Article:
Jan. 5th, 2010

manifesta: (Dangerous)
Catherynne M. Valente on RoF's "all women-authors" issue to debut in August 2011:
"By definition, herding women authors into a single book or magazine and proclaiming it special for their appearance there is, well, segregation, and has an ugly implication that they won't be appearing in regular issues.
[...]
But brain, isn't this what we want? A high percentage of female authors in a table of contents? Well, 50% would be good. 40%, too. But creating Very Special Issues once in a 15 year run isn't the same as addressing the problem head on by understanding the psychology at play and changing the editorial paradigm. It's just a bone, thrown."
As always, bold emphasis mine.

On one hand, I can appreciate that women writers in a field still dominated by men are being recognized and showcased. An all-women's issue does benefit a disadvantaged group by placing and paying only women writers, whereas in a regular issue women writers would be lucky to get half the spots, if that. I particularly like their call for pieces that tackle, specifically, gender, feminism, and sexism:
"While being a woman submitting a fantasy piece to us is enough to get your manuscript considered for this issue, submissions dealing with gender, sexism, and other areas important to feminist speculative literature are particularly welcome."
On the other hand, in the same line of thought as Valente, I do wonder if this 'special' issue is not the celebration I perceive most women's mags to be, and more as a justification for present and future discrimination. It would be all to easy for RoF to put out this issue and then never again address gender within the context of sci/fi and publishing. A better system would be to ensure that more women writers are represented in every issue, not just one.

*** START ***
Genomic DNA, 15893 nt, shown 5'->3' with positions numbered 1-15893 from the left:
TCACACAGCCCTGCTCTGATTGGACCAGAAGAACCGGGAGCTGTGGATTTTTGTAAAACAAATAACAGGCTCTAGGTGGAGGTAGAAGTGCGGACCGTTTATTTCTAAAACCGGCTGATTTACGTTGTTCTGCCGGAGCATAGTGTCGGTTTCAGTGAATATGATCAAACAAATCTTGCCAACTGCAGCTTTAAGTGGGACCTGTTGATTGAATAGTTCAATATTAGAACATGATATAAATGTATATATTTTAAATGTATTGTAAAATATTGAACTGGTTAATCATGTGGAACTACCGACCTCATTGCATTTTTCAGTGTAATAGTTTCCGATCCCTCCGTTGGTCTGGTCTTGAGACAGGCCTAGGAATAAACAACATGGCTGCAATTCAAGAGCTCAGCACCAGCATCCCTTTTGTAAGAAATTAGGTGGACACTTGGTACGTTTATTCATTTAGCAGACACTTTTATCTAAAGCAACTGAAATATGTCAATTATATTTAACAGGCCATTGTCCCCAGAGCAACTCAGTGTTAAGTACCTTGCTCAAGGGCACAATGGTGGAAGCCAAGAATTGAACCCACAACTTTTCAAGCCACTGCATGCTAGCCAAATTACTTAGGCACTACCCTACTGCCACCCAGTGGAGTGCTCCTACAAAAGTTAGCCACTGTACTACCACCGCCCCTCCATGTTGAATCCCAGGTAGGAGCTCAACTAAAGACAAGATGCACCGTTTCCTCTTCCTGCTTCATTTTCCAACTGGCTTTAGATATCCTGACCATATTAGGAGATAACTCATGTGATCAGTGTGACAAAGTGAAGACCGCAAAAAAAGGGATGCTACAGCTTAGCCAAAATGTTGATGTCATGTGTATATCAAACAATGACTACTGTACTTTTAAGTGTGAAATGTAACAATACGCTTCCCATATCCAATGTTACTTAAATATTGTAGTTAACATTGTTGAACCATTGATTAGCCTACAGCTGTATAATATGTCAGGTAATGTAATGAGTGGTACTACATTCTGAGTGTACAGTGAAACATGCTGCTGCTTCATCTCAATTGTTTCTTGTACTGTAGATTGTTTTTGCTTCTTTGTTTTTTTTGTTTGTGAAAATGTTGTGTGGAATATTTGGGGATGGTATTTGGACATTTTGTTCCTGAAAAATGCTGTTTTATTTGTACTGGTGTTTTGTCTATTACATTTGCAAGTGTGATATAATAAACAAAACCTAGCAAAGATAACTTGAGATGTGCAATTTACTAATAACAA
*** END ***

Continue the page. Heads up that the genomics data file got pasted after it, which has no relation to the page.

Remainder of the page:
One commentor at the RoF blog said:
"I am totally for feminist articles and stories and art, but the idea of an all-woman issue is really distasteful and smacks of a stunt rather than inviting discourse on the issue of feminism and fantasy. It shows contempt for many male authors who write thoughtful female characters and it panders to a certain mindset that maintains that women authors are underrrepresented in fantasy. I don’t think that’s the case, and if you look at the fantasy bookshelves, women may be in the majority."
After reading RoF's guidelines, I'm not 100% in line with the notion that this is a stunt rather than an actual attempt at dissecting the intersectionality of gender and sci/fi--ask me again after I've read the stories chosen for the issue. I'm also disappointed with but not surprised at the oft-touted cry of "sexism!" any time a women-only space is established within a male-dominated sphere. Women authors are underrepresented in fantasy--though the number of women sci/fi authors is certainly growing, many of the books written by women that are shelved in the fantasy section are urban, historical, romantic fantasy or some derivative thereof. Epic, S&S, and high fantasies are still written primarily by men and/or feature male protagonists. And let's not pretend here that it's all about the authors; it's as much about the gender of the characters as anything. Publishing stories that are written by women but only feature male protagonists is effectively the same as a woman assuming a male pseudonym because they're less likely to get writing work otherwise. Women still operate in a male-dominated world, and sci/fi--both the process of publishing and the end product--reflect that.

Is the gap shrinking? Yes. Can the number of leading women protagonists in epic fantasy be summed up in a meager two pages worth of comments? Yes. Do we still see women in the refrigerator and Harry Potters instead of Harriets? Yes. Are women in sci/fi only visible when they're wearing leather, toting guns that they magically acquired out of thin air, and are reduced to their relationship(s) with other men? Yes. Have we made up for the past century's worth of fantasy works written by men for men that feature male protagonists? No. Hell no. And I'm tired of being told otherwise.

If this women-only issue knocks male supremacy down a notch, I'm all for it. If not, well, I'm willing to wait and see what happens before I pass too harsh a judgment.